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the development of an organization’s core skills and capabilities

Even among those who believe they know ethics, there is not total agreement on the meaning of the terms that are used.
Below are some ethics terms used on this website and in publications of the Ethics Research Center, the research arm of ECI. Many of the definitions come from our own files, but we have also tried to indicate where a definition is derived from another source.

ECI has also compiled a list of the definitions of values typically used in codes.

Agency
Belief that one has the power to enact change. Agency is a critical component in reporting decisions because most people will only report if they believe their action has the potential to make a difference.

Aspirational
A strong desire to achieve something high or great. An aspirational code would be intended to reach a higher standard of “doing what is right,” superseding mere compliance with what the law mandates.

Benchmarking
The process of comparing to established “best practices,” peer organizations or even past results in order to better understand strengths, challenges and progress made.

Capacity Building
The development of an organization’s core skills and capabilities, such as leadership, management, finance and fundraising, programs and evaluation, in order to build the organization’s effectiveness and sustainability. It is the process of assisting an individual or group to identify and address issues and gain the insights, knowledge and experience needed to solve problems and implement change. Capacity building is facilitated through the provision of technical support activities, including coaching, training, specific technical assistance and resource networking (from the California Wellness Foundation’s “Reflections on Capacity Building”).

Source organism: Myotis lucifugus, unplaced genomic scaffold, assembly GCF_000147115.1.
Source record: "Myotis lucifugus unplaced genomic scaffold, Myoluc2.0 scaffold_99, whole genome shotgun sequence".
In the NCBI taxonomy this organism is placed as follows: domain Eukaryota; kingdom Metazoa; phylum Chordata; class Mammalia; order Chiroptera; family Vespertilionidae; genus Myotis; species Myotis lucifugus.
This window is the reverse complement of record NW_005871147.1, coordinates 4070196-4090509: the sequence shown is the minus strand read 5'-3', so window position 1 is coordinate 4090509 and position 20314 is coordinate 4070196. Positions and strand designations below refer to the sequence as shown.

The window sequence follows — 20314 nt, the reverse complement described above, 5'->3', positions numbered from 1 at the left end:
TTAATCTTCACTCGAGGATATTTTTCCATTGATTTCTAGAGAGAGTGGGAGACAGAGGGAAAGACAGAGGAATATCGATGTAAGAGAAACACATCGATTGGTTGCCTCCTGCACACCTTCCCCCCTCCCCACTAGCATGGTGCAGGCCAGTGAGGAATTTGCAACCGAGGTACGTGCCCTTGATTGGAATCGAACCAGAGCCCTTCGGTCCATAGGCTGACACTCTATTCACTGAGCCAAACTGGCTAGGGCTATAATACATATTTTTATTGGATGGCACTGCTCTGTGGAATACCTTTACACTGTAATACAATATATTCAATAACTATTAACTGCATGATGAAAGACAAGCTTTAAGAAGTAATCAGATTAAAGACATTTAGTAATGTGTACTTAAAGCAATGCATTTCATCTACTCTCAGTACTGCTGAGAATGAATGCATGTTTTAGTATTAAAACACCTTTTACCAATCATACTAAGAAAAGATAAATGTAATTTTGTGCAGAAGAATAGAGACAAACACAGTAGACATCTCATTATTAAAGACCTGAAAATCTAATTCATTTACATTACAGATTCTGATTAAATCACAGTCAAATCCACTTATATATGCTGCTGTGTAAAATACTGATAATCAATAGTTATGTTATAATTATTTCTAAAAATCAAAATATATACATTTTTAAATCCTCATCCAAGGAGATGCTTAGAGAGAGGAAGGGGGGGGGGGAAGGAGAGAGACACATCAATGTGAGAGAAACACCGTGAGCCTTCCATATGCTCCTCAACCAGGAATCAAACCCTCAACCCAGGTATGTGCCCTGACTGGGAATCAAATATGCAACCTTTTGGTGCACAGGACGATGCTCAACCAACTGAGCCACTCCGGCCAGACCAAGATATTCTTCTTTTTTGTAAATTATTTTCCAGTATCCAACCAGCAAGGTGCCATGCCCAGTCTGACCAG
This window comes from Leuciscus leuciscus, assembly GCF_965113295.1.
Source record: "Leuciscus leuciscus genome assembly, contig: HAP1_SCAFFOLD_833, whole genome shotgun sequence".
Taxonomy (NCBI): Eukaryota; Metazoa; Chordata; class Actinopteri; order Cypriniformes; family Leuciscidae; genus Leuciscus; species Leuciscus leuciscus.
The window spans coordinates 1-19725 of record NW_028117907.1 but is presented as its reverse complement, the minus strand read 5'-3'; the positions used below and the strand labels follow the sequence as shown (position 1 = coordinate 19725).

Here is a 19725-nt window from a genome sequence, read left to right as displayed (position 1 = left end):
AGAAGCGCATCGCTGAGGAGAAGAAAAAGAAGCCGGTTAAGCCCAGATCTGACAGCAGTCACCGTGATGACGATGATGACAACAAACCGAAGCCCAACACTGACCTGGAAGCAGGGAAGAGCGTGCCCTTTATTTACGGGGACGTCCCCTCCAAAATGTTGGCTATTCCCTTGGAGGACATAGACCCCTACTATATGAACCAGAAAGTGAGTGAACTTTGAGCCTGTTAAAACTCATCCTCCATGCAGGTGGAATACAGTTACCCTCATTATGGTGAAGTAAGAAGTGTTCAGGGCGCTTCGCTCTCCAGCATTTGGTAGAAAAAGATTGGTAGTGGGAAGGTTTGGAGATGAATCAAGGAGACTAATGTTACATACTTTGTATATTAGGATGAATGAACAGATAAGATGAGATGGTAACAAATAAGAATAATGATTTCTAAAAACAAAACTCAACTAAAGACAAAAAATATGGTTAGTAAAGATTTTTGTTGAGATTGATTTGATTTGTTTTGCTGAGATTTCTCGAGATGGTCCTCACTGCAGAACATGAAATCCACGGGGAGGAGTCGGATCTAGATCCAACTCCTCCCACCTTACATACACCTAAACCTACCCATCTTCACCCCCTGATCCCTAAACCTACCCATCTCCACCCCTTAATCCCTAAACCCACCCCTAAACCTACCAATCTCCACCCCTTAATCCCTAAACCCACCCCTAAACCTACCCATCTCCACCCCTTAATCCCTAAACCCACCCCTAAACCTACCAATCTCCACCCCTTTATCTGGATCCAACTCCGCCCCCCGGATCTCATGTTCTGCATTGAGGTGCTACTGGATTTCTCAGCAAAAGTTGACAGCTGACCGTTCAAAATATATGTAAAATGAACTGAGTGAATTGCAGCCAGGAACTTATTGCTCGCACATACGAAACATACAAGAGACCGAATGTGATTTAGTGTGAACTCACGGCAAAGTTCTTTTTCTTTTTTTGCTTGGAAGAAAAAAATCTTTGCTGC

Code of Conduct or Code of Ethics
A central guide and reference to assist day-to-day decision making. It is meant to clarify an organization’s mission, values and principles, linking them with standards of professional conduct. As a reference, it can be used to clarify standards, organizational values and policies; promote effective decision-making; and direct users to identify relevant ethics-related resources within the organization.

Code of Conduct
Can refer to a listing of required behaviors, the violation of which would result in disciplinary action. In practice, used interchangeably with Code of Ethics.

Code of Ethics
Often conveys organizational values, a commitment to standards and communicates a set of ideals. In practice, used interchangeably with Code of Conduct. In Section 406(c), the Sarbanes-Oxley Act defines “code of ethics” as such standards as are reasonably necessary to promote– (1) honest and ethical conduct, including the ethical handling of actual or apparent conflicts of interest between personal and professional relationships; (2) full, fair, accurate, timely, and understandable disclosure in the periodic reports required to be filed by the issuer; and (3) in compliance with applicable governmental rules and regulations.

Code Provisions
The specific standards of behavior and performance expectations that your organization chooses to highlight and address in your code.

Compliance
Conforming or adapting one’s actions to another’s wishes, to a rule or to necessity. A compliance code would be intended to meet all legal requirements.

Comprehensive Ethics and Compliance Program (as defined by ECI)
An ethics and compliance program should include six key elements : 1) written standards of ethical workplace conduct; 2) training on the standards; 3) company resources that provide advice about ethics issues; 4) a means to report potential violations confidentially or anonymously; 5) performance evaluations of ethical conduct; and 6) systems to discipline violators. A seventh element is a stated set of guiding values or principles.